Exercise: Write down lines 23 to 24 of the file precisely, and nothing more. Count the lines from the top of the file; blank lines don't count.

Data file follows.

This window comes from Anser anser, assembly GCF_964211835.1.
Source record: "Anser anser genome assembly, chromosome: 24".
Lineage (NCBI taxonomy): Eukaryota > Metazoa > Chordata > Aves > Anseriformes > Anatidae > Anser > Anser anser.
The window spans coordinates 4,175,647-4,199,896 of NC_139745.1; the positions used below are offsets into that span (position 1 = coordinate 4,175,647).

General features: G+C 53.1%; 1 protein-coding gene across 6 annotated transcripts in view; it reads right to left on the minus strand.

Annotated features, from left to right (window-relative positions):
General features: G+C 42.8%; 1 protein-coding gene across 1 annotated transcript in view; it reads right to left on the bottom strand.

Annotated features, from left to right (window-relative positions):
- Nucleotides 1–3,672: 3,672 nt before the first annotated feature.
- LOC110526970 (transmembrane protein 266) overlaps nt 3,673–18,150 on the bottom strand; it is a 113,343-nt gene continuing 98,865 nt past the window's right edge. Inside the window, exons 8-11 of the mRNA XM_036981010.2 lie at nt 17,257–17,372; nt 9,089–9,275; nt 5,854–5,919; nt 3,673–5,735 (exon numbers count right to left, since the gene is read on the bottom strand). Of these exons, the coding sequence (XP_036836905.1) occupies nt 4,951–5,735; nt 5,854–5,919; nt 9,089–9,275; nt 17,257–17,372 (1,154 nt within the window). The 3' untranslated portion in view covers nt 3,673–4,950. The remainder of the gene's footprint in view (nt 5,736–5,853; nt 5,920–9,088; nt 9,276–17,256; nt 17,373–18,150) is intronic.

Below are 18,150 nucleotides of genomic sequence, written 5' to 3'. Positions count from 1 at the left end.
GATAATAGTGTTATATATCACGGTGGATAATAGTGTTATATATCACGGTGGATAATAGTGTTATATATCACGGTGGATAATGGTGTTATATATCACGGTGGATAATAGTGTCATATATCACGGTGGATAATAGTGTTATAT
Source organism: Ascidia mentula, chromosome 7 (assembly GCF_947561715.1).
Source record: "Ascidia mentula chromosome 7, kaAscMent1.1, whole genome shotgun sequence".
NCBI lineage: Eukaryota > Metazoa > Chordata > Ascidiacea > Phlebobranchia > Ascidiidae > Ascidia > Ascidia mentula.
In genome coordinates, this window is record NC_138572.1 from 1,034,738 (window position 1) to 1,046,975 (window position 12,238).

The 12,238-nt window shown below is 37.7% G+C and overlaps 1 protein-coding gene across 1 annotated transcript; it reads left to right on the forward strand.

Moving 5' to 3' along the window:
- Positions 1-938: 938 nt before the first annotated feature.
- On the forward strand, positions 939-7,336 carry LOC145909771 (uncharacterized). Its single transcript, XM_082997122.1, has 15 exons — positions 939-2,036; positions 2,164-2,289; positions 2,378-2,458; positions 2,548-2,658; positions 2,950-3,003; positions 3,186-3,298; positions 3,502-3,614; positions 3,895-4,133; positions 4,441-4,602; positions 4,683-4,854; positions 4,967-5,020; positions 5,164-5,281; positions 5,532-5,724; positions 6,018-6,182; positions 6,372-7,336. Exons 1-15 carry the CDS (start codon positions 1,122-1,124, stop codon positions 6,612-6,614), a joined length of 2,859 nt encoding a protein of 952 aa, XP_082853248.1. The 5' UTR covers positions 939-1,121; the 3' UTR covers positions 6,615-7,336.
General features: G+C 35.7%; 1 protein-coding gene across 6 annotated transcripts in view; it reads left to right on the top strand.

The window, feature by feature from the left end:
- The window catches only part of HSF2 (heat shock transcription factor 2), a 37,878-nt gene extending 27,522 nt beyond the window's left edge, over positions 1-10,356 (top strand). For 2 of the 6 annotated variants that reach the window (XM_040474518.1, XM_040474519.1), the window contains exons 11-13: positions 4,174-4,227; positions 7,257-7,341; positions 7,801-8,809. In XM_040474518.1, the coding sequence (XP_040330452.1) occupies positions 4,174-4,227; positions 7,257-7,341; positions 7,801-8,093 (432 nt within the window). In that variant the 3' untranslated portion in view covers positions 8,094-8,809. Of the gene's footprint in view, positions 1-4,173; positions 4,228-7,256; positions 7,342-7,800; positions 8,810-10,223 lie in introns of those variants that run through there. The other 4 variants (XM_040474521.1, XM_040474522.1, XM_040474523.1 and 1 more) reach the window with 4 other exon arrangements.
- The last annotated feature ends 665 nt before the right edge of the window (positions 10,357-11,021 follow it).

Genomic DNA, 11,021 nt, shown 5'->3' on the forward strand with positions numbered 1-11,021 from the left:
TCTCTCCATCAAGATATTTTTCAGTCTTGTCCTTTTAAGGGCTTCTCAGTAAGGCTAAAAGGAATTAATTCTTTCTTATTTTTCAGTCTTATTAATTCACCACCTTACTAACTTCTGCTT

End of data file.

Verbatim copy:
- The window catches only part of HSF2 (heat shock transcription factor 2), a 37,878-nt gene extending 27,522 nt beyond the window's left edge, over positions 1-10,356 (top strand). For 2 of the 6 annotated variants that reach the window (XM_040474518.1, XM_040474519.1), the window contains exons 11-13: positions 4,174-4,227; positions 7,257-7,341; positions 7,801-8,809. In XM_040474518.1, the coding sequence (XP_040330452.1) occupies positions 4,174-4,227; positions 7,257-7,341; positions 7,801-8,093 (432 nt within the window). In that variant the 3' untranslated portion in view covers positions 8,094-8,809. Of the gene's footprint in view, positions 1-4,173; positions 4,228-7,256; positions 7,342-7,800; positions 8,810-10,223 lie in introns of those variants that run through there. The other 4 variants (XM_040474521.1, XM_040474522.1, XM_040474523.1 and 1 more) reach the window with 4 other exon arrangements.
- The last annotated feature ends 665 nt before the right edge of the window (positions 10,357-11,021 follow it).